The night before we pick up our Aussie adventure-on-wheels, Ryan and I are sitting in a wine bar in Perth with our friend Pete, a native Aussie.
“Don’t drive after sunset,” Pete says. “Kangaroos are stupid. They’re attracted to your headlights and they’ll run towards your car. It’s bad news if you hit one. Some of them are as big as cows.”
“Okay,” I say, nodding my head. I’ve not even seen a kangaroo yet, but I definitely don’t want to hit one.
“And if you DO hit one and it comes through the windscreen, get out of the car immediately,” Pete says. “Sometimes they don’t die right away and they can kick you to death.”
“Okay,” I say, slightly traumatized at the thought.
“And look out for road trains,” Pete continues. “When they come plowing through, they can kick up stones like bullets. I had one kick up a rock that smashed my windscreen.”
“Geez,” I say.
“And bring plenty of water. Like an obscene amount of water. And if you break down in the desert, DON’T leave your car,” Pete says. “Every year some stupid tourist makes the news for trying to walk and get help. THERE IS NO HELP. Stay with the car.”
I nod my head. “But where are these kangaroos? I’ve been here a week and I haven’t seen a single one!”
“Oh, you’ll see them. As soon as you get outside the city, you’ll see them,” Pete says.
“Yay! I can’t wait to cuddle a kangaroo and a koala and I heard you have these mice — kangaroo mice — they’re like mice but they hop like kangaroos…what other weird animals are out there?”
“All kinds. Just don’t park your camper under any trees,” Pete says.
“Why? What’s in the trees? Pythons?”
“Drop bears,” Pete says.
“Drop bears? What’s a drop bear?”
“It looks kind of like a koala, but he drops out of the trees when you’re standing underneath. They’re really dangerous.”
Ryan and I look bewildered, and then suspicious.
“I’m dead serious. Google it.” Pete says.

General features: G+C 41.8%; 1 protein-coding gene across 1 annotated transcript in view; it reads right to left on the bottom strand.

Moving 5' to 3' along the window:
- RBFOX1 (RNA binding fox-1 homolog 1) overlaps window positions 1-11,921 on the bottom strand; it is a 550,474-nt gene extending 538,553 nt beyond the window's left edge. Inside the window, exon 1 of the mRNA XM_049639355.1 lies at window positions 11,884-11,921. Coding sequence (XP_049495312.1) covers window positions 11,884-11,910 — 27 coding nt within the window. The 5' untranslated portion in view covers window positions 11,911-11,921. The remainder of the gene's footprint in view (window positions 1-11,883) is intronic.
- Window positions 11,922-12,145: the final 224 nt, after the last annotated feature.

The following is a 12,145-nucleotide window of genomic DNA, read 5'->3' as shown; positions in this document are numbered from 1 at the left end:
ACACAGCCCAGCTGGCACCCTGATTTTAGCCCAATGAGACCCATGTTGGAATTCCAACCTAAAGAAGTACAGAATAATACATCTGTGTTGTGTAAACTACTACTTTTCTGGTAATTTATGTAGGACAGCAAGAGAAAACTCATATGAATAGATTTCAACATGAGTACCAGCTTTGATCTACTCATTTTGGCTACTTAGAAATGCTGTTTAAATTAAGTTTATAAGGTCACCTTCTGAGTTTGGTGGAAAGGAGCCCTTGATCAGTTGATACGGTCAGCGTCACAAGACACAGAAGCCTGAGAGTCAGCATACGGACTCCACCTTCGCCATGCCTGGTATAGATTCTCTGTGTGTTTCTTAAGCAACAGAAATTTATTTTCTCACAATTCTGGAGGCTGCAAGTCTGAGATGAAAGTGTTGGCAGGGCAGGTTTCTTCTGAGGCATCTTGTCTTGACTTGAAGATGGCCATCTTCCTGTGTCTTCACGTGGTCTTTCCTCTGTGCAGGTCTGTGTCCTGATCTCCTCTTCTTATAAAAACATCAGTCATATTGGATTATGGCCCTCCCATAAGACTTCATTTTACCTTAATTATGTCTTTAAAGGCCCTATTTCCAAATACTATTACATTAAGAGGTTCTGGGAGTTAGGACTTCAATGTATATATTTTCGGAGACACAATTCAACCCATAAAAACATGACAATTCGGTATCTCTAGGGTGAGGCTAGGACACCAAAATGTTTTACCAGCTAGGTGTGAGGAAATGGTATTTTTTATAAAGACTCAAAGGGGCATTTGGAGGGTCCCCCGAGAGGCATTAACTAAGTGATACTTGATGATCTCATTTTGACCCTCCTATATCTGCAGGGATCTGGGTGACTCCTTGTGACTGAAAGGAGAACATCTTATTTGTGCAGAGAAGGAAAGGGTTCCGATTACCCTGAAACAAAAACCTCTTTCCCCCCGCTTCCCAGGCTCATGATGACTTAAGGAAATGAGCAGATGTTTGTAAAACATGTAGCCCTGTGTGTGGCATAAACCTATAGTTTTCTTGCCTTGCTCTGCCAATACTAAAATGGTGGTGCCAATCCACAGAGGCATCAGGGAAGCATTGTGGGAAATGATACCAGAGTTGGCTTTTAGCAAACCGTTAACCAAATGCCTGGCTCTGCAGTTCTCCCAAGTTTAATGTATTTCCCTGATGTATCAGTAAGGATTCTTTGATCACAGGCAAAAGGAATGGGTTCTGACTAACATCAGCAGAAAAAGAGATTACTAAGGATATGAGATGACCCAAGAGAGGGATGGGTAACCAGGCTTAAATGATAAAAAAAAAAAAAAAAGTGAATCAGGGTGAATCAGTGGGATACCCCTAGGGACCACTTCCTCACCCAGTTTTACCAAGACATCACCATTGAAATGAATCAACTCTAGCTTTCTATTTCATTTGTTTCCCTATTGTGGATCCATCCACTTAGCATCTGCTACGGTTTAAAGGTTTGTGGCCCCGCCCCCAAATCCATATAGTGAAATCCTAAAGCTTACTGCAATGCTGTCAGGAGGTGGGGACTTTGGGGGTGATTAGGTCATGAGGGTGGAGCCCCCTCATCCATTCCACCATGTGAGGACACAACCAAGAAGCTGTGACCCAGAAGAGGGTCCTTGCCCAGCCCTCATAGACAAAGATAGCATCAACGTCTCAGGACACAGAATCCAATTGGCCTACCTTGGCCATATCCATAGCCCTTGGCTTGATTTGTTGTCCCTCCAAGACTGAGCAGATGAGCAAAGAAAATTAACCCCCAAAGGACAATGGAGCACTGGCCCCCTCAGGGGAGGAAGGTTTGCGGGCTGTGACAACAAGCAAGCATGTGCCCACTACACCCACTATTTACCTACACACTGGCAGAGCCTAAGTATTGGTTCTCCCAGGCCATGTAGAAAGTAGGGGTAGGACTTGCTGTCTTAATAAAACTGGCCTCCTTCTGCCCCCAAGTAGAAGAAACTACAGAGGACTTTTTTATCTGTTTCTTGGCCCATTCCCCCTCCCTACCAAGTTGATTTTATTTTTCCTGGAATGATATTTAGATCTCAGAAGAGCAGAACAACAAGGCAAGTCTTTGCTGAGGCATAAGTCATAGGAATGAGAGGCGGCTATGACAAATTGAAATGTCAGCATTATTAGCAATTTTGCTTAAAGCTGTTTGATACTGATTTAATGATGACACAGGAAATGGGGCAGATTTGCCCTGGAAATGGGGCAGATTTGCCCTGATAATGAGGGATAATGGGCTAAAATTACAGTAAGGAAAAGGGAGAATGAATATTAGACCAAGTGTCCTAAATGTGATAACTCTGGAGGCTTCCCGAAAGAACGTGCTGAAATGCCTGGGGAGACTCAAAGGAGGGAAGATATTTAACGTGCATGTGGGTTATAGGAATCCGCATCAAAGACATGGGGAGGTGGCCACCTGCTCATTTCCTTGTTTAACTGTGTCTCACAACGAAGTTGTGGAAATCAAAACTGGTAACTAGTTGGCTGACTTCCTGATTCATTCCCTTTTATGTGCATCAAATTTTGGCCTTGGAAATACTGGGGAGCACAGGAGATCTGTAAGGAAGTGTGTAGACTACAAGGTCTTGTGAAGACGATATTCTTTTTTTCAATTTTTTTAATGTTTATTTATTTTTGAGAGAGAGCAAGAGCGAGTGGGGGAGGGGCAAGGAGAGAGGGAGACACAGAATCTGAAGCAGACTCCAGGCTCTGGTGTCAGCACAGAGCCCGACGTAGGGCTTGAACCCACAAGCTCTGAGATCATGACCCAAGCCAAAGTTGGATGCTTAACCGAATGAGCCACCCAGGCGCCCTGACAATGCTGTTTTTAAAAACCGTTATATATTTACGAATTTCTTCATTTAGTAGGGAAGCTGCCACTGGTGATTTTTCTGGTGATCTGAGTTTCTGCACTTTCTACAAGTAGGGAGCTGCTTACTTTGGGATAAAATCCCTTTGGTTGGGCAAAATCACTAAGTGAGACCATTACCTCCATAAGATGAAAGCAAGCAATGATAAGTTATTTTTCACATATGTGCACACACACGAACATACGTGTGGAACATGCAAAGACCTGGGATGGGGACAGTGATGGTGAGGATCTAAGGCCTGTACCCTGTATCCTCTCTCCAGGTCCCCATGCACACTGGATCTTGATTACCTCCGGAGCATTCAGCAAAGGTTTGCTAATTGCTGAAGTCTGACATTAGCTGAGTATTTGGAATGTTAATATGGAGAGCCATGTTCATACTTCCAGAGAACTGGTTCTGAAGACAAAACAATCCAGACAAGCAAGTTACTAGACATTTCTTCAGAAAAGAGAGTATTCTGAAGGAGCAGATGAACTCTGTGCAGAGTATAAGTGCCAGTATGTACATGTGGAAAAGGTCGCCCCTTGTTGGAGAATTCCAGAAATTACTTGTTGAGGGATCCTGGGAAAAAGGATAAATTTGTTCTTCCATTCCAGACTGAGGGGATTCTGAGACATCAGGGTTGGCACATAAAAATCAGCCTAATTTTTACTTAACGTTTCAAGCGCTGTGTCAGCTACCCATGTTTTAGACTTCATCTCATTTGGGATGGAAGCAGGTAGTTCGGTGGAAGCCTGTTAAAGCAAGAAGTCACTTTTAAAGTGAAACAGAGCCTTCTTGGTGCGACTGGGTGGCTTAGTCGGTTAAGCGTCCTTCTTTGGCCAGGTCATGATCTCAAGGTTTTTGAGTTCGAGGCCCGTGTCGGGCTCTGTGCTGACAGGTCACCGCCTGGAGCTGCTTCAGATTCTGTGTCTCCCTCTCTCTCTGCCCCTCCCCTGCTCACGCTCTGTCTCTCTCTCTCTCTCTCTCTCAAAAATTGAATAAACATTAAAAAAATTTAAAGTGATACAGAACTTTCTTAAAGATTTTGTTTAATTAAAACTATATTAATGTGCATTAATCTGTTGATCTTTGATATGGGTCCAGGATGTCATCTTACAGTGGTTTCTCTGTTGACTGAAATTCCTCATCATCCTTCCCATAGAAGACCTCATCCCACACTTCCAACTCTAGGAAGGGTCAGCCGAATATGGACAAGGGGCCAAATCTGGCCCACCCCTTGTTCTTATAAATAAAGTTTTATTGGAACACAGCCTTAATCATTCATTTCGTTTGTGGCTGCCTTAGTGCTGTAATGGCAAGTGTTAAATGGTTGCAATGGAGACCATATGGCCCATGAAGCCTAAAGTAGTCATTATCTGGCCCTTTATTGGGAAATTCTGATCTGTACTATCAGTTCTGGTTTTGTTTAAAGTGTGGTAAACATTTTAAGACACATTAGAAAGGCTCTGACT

I start tapping away on my iPhone and then crack a smile. I look up at Pete, who is now half giggling. “You mean, like a koala with vampire fangs?”
I scroll through the endless photos and warnings about drop bears in amazement. “Is this a thing you tell children to make them go to bed at night? Is this like the Boogie Man?”
“Bogey Man,” Ryan corrects.
“What? No, it’s pronounced BOO-gie Man.” I insist.
“What is that, like a dancing man? That’s not scary. It’s definitely the Bogey Man in Britain,” Ryan says.
“Yes, this is what we tell kids in Australia,” Pete says. “And tourists.”
“That is GENIUS!” I say. “When I was a kid my parents would tell me to stay in bed so the Boogie Man…”
I glare at Ryan. “…So the BOOGIE Man wouldn’t get me and I knew it was a lie. But now parents can actually tell their kids to Google it. Parents totally have the internet on their side these days!” I say, now Googling images for “boogie man.”
“Oh, wait. Boogie Man propaganda is not quite as consistent as the drop bear stuff. Ooh. This is horrible, actually. I’m not sure I’d show this to kids.”
“What and you’d show THIS to your kids to make them stay in bed?!” Ryan says, sticking this image in my face:
“You can TOTALLY tell that’s fake. I mean, look, his hand is rubber. It’s SO obvious.”
“Don’t show this to our kids,” Ryan says.
“You have kids?” Pete asks.
“No, he means our future kids,” I explain. “Okay, maybe we can make up our own scary-but-less-scary monster to keep them in bed,” I say, googling images of “killer unicorns.”
“Like this… that’s totally scary. He can stab you with his horn.”
“What? A cartoon killer unicorn BUNNY? There is no realism in this monster.”
“What about this one. This killer unicorn will stab and kill your stuffed animal and make it bleed stuffed animal blood. That’s pretty scary. I’d stay in bed for that.”
“That’s totally traumatizing. Killing a kid’s stuffed animals? What is wrong with you?”
“Okay, okay. Realistic but not traumatizing.” I say, tapping on the iPhone. “I got it. KILLER PUPPIES.”
“Don’t you want these killer puppies to keep our kids in bed?” I say, showing Ryan my iPhone.
“Awww, they’re so cute!” Ryan says.
“That’s not scary. Drop bears are scary, that’s the point.” Pete says.
“Well maybe it can be like a less traumatizing, less threatening threat,” I say, showing him this photo:
“Like, hey, if you stay in bed and go to sleep, this killer puppy will come cuddle you. Don’t you want that?”
“I want that,” Ryan says.
“We had drop bears and boogie men…”
“…and our children will have killer puppies.“